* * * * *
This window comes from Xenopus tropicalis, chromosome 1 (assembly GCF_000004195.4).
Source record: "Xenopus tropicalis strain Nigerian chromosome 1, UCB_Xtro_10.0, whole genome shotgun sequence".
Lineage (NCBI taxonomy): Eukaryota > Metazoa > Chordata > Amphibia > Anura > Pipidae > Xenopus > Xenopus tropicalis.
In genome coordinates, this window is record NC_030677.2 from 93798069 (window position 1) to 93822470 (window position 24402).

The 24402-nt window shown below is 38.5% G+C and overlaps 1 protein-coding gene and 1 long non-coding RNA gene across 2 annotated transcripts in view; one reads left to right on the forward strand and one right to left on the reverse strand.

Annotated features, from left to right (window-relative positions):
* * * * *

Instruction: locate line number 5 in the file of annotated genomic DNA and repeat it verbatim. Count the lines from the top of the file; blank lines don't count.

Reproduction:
The 24402-nt window shown below is 38.5% G+C and overlaps 1 protein-coding gene and 1 long non-coding RNA gene across 2 annotated transcripts in view; one reads left to right on the forward strand and one right to left on the reverse strand.